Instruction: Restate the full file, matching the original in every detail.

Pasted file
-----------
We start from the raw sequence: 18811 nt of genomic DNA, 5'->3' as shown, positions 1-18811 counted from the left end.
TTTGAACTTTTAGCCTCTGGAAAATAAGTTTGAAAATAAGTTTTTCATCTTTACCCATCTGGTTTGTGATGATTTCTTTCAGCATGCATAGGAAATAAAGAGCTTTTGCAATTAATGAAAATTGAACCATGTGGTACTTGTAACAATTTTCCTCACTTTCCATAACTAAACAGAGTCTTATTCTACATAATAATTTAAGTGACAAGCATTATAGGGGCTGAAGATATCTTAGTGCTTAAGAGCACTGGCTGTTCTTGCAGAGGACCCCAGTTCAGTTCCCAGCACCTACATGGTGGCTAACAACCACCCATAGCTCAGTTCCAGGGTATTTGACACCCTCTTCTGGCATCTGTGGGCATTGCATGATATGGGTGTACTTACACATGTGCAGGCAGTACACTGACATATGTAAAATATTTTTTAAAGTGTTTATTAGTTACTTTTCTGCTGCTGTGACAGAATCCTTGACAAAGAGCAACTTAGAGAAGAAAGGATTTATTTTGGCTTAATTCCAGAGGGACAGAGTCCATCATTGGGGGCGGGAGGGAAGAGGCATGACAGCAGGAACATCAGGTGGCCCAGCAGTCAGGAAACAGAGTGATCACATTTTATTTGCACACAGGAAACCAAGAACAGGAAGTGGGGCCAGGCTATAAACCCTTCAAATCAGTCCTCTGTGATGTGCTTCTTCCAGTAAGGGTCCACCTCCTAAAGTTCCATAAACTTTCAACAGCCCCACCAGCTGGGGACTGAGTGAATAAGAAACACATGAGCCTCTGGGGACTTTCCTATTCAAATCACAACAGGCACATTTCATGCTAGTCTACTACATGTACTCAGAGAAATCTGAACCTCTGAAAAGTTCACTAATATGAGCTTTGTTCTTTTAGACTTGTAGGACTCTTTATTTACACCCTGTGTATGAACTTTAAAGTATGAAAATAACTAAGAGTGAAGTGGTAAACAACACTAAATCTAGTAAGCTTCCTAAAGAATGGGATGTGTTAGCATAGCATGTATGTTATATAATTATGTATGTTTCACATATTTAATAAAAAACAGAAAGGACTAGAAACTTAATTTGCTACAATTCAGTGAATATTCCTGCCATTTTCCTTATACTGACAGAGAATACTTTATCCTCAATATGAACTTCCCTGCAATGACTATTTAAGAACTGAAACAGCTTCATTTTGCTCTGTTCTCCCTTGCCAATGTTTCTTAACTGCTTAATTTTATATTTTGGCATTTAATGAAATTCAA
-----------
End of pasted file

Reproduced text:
We start from the raw sequence: 18811 nt of genomic DNA, 5'->3' as shown, positions 1-18811 counted from the left end.
TTTGAACTTTTAGCCTCTGGAAAATAAGTTTGAAAATAAGTTTTTCATCTTTACCCATCTGGTTTGTGATGATTTCTTTCAGCATGCATAGGAAATAAAGAGCTTTTGCAATTAATGAAAATTGAACCATGTGGTACTTGTAACAATTTTCCTCACTTTCCATAACTAAACAGAGTCTTATTCTACATAATAATTTAAGTGACAAGCATTATAGGGGCTGAAGATATCTTAGTGCTTAAGAGCACTGGCTGTTCTTGCAGAGGACCCCAGTTCAGTTCCCAGCACCTACATGGTGGCTAACAACCACCCATAGCTCAGTTCCAGGGTATTTGACACCCTCTTCTGGCATCTGTGGGCATTGCATGATATGGGTGTACTTACACATGTGCAGGCAGTACACTGACATATGTAAAATATTTTTTAAAGTGTTTATTAGTTACTTTTCTGCTGCTGTGACAGAATCCTTGACAAAGAGCAACTTAGAGAAGAAAGGATTTATTTTGGCTTAATTCCAGAGGGACAGAGTCCATCATTGGGGGCGGGAGGGAAGAGGCATGACAGCAGGAACATCAGGTGGCCCAGCAGTCAGGAAACAGAGTGATCACATTTTATTTGCACACAGGAAACCAAGAACAGGAAGTGGGGCCAGGCTATAAACCCTTCAAATCAGTCCTCTGTGATGTGCTTCTTCCAGTAAGGGTCCACCTCCTAAAGTTCCATAAACTTTCAACAGCCCCACCAGCTGGGGACTGAGTGAATAAGAAACACATGAGCCTCTGGGGACTTTCCTATTCAAATCACAACAGGCACATTTCATGCTAGTCTACTACATGTACTCAGAGAAATCTGAACCTCTGAAAAGTTCACTAATATGAGCTTTGTTCTTTTAGACTTGTAGGACTCTTTATTTACACCCTGTGTATGAACTTTAAAGTATGAAAATAACTAAGAGTGAAGTGGTAAACAACACTAAATCTAGTAAGCTTCCTAAAGAATGGGATGTGTTAGCATAGCATGTATGTTATATAATTATGTATGTTTCACATATTTAATAAAAAACAGAAAGGACTAGAAACTTAATTTGCTACAATTCAGTGAATATTCCTGCCATTTTCCTTATACTGACAGAGAATACTTTATCCTCAATATGAACTTCCCTGCAATGACTATTTAAGAACTGAAACAGCTTCATTTTGCTCTGTTCTCCCTTGCCAATGTTTCTTAACTGCTTAATTTTATATTTTGGCATTTAATGAAATTCAA